…life she lived, LORI McKENNA The Old Woman In Me
by Walter Price
Happy endings are what you make ’em, I suppose. And I guess many folks forget or are, by circumstance, cosmically urged to focus on the downsides of a life lived. But when it comes to seminal singer-songwriter Lori McKenna’s brilliantly nostalgic and picturesque LP “1988”, there’s nothing but love for cherished memories, friendships, and those who have moved on.
Looking back on her mission in crafting this a-life-lived 10-track stunner, McKenna says in her bio, “I was trying to let my age and experience guide me through making a record I wished I’d made when I was younger…I really wanted it to sound like if I made a rock record in the ‘90s, and then I remembered that I made my first album in 1998. There’s something so 30 years ago in my head about this record. In a way I wish I could start again and know what I know now.”
Life is a busy machine and if you don’t have time to soak up the entire album in one moment, I recommend you start at the start with Track 1, “The Old Woman In Me”. Embracing the inevitable beauty of growing older and respecting the future lurking in your DNA—This song conjures up many a feeling about all the women (and men, for that matter) in my life and the way some have navigated grace and age better than others. Life is of course complex and one should go with the flow…ultimately, its a beautiful ride. Front porch sittin’ and all.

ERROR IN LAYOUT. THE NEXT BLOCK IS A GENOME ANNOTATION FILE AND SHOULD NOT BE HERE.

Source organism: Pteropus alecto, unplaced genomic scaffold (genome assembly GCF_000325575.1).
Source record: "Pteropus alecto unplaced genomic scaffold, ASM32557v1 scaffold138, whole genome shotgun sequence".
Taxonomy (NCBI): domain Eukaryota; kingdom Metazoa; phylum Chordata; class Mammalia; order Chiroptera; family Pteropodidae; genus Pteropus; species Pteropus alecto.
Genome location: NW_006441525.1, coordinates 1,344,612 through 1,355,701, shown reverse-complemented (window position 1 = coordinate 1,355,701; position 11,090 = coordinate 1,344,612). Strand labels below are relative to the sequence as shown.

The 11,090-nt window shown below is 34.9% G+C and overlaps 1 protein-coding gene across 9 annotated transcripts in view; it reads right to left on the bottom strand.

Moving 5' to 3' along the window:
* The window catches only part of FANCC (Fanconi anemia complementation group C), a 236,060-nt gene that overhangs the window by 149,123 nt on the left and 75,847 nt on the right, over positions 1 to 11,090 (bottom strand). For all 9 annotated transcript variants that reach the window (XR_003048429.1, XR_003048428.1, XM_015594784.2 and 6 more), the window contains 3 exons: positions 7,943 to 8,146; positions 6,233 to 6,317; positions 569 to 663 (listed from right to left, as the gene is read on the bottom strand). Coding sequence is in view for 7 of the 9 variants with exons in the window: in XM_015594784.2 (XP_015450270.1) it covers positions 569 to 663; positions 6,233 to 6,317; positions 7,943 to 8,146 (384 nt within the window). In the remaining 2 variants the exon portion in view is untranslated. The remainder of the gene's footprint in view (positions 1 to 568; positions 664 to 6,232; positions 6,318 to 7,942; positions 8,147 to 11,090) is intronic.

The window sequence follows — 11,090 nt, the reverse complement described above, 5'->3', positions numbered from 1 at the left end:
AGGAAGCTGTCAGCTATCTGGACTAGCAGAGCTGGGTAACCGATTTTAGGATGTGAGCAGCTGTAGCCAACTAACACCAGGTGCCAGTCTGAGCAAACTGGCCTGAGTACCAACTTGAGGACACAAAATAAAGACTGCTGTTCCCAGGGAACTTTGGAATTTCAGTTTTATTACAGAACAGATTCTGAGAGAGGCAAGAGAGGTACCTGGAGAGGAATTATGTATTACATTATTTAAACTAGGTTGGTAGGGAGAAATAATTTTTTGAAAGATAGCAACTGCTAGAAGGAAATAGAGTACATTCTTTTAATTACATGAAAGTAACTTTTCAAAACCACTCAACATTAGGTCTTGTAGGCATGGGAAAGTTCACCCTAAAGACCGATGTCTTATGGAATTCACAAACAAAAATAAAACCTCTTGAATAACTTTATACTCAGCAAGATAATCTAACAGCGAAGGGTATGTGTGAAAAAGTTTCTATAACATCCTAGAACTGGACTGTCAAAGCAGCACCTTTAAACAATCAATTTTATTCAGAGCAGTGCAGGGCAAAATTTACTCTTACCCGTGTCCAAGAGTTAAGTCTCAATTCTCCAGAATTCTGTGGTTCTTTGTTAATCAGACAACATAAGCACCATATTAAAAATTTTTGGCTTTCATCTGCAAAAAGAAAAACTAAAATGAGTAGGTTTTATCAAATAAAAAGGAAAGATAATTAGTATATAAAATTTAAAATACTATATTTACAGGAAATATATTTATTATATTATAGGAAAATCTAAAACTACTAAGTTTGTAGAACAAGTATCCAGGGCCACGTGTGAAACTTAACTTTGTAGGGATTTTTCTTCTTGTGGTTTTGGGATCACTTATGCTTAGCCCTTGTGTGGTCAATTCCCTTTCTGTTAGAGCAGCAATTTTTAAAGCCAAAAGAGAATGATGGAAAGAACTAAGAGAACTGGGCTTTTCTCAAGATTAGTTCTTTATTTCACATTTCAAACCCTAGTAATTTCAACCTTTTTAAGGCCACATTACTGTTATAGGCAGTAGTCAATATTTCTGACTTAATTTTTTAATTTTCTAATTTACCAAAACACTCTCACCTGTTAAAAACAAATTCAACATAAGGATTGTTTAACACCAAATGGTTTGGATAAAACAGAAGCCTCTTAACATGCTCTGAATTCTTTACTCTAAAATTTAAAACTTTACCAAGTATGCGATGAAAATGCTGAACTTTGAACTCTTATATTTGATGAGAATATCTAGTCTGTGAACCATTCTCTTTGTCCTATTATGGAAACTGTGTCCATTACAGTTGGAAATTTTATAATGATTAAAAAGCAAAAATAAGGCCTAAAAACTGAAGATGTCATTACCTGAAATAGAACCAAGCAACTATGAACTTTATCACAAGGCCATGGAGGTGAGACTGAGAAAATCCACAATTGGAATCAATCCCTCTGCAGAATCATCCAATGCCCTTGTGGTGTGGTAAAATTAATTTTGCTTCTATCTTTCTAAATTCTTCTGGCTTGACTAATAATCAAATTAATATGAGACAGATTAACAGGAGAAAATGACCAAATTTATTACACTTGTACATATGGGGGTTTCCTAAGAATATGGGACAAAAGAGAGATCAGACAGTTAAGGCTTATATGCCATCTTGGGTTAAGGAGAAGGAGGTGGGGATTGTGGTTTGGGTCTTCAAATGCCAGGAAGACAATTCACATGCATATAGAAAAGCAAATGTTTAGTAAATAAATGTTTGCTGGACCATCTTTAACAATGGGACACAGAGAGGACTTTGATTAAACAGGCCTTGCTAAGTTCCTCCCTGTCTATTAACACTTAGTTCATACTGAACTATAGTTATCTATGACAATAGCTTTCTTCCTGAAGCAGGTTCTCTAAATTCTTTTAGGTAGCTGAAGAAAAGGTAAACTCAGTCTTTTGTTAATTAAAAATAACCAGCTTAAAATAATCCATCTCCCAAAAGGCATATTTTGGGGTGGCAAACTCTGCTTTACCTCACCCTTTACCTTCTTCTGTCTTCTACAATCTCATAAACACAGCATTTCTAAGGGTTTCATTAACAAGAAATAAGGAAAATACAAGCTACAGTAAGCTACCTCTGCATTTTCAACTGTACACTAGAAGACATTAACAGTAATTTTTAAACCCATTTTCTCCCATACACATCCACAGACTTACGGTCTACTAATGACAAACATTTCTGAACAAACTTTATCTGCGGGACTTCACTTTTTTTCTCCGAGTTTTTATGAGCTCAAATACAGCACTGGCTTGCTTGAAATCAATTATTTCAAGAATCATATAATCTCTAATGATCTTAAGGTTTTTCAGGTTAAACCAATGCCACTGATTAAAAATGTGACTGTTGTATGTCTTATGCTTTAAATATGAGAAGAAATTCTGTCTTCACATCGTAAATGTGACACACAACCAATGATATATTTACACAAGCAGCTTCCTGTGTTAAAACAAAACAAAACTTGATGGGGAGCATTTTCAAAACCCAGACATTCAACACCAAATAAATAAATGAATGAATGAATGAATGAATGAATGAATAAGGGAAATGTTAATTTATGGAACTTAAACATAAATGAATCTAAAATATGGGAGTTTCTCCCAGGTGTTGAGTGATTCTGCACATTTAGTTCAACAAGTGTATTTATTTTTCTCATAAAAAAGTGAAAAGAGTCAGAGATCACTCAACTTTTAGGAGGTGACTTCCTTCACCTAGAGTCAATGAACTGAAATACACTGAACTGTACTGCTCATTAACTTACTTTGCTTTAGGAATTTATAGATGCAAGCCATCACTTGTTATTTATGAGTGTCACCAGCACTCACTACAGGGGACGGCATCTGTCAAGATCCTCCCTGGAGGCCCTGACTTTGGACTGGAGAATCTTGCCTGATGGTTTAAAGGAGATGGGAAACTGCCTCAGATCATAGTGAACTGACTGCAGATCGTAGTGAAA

McKenna shares the track’s origin story, “There’s always a lot of discussion of, ‘What would I tell my younger self?’ I’d had one of those discussions one day, and thought, ‘Well, if we can write a letter to our younger selves, we can surely think about our older selves. It was one of those songs that I knew right away was probably not going to be for pitch. I wouldn’t be able to change the lyrics for it to apply to someone younger. It’s one of those songs that wanted to be my story and hopefully a story for the people that identify with me. I think we all focus on when we were younger, so it was fun to flip it. You end up developing this character that is you, that you actually really like.”
Lori McKenna won’t let ya down throughout her masterclass LP, “1988” and you introduce yourself to it through “The Old Woman In Me”, here at the GTC.
LORI McKENNA The Old Woman In Me
Artist photo, artwork via Facebook // Quotes via lorimckenna.com
Produced by Dave Cobb
Written by Lori McKenna
She’s a no regret-er, yeah
A good forgiver, yeah
And where she’s worn around the edges, go on and let her be
She’s peace in a house dress, I’m a work in progress
I hope someday I get to be the old woman in me…